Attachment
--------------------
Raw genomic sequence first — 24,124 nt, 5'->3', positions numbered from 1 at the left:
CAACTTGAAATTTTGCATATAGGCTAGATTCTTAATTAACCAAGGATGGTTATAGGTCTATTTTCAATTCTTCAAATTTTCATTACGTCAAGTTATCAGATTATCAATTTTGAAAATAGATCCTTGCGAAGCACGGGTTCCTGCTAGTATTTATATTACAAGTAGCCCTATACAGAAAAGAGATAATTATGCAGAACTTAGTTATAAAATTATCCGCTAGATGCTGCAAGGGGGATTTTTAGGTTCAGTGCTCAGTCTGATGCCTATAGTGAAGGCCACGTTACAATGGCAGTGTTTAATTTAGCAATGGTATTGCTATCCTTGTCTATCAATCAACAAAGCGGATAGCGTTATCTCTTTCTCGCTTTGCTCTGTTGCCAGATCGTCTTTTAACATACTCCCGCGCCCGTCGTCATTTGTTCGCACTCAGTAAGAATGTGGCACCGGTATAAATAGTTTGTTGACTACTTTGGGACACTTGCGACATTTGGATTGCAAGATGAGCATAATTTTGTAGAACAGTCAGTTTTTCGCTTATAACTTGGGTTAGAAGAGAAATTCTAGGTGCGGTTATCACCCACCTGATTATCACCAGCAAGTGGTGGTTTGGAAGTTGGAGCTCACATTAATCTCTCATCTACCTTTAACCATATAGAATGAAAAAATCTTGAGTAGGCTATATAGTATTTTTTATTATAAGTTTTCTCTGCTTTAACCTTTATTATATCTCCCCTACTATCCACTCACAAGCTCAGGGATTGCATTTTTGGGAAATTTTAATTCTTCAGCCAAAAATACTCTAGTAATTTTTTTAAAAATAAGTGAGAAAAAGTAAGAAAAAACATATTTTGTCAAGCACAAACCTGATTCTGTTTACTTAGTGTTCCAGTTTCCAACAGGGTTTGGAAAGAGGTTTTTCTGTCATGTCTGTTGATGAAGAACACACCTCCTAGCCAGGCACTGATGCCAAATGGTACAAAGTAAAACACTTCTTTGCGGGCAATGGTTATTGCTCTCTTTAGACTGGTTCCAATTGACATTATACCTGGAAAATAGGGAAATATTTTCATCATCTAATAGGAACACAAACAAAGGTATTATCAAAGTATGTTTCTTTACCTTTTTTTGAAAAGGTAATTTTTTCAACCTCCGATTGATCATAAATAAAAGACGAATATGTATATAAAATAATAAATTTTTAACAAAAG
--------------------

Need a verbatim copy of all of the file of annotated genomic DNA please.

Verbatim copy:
Raw genomic sequence first — 24,124 nt, 5'->3', positions numbered from 1 at the left:
CAACTTGAAATTTTGCATATAGGCTAGATTCTTAATTAACCAAGGATGGTTATAGGTCTATTTTCAATTCTTCAAATTTTCATTACGTCAAGTTATCAGATTATCAATTTTGAAAATAGATCCTTGCGAAGCACGGGTTCCTGCTAGTATTTATATTACAAGTAGCCCTATACAGAAAAGAGATAATTATGCAGAACTTAGTTATAAAATTATCCGCTAGATGCTGCAAGGGGGATTTTTAGGTTCAGTGCTCAGTCTGATGCCTATAGTGAAGGCCACGTTACAATGGCAGTGTTTAATTTAGCAATGGTATTGCTATCCTTGTCTATCAATCAACAAAGCGGATAGCGTTATCTCTTTCTCGCTTTGCTCTGTTGCCAGATCGTCTTTTAACATACTCCCGCGCCCGTCGTCATTTGTTCGCACTCAGTAAGAATGTGGCACCGGTATAAATAGTTTGTTGACTACTTTGGGACACTTGCGACATTTGGATTGCAAGATGAGCATAATTTTGTAGAACAGTCAGTTTTTCGCTTATAACTTGGGTTAGAAGAGAAATTCTAGGTGCGGTTATCACCCACCTGATTATCACCAGCAAGTGGTGGTTTGGAAGTTGGAGCTCACATTAATCTCTCATCTACCTTTAACCATATAGAATGAAAAAATCTTGAGTAGGCTATATAGTATTTTTTATTATAAGTTTTCTCTGCTTTAACCTTTATTATATCTCCCCTACTATCCACTCACAAGCTCAGGGATTGCATTTTTGGGAAATTTTAATTCTTCAGCCAAAAATACTCTAGTAATTTTTTTAAAAATAAGTGAGAAAAAGTAAGAAAAAACATATTTTGTCAAGCACAAACCTGATTCTGTTTACTTAGTGTTCCAGTTTCCAACAGGGTTTGGAAAGAGGTTTTTCTGTCATGTCTGTTGATGAAGAACACACCTCCTAGCCAGGCACTGATGCCAAATGGTACAAAGTAAAACACTTCTTTGCGGGCAATGGTTATTGCTCTCTTTAGACTGGTTCCAATTGACATTATACCTGGAAAATAGGGAAATATTTTCATCATCTAATAGGAACACAAACAAAGGTATTATCAAAGTATGTTTCTTTACCTTTTTTTGAAAAGGTAATTTTTTCAACCTCCGATTGATCATAAATAAAAGACGAATATGTATATAAAATAATAAATTTTTAACAAAAG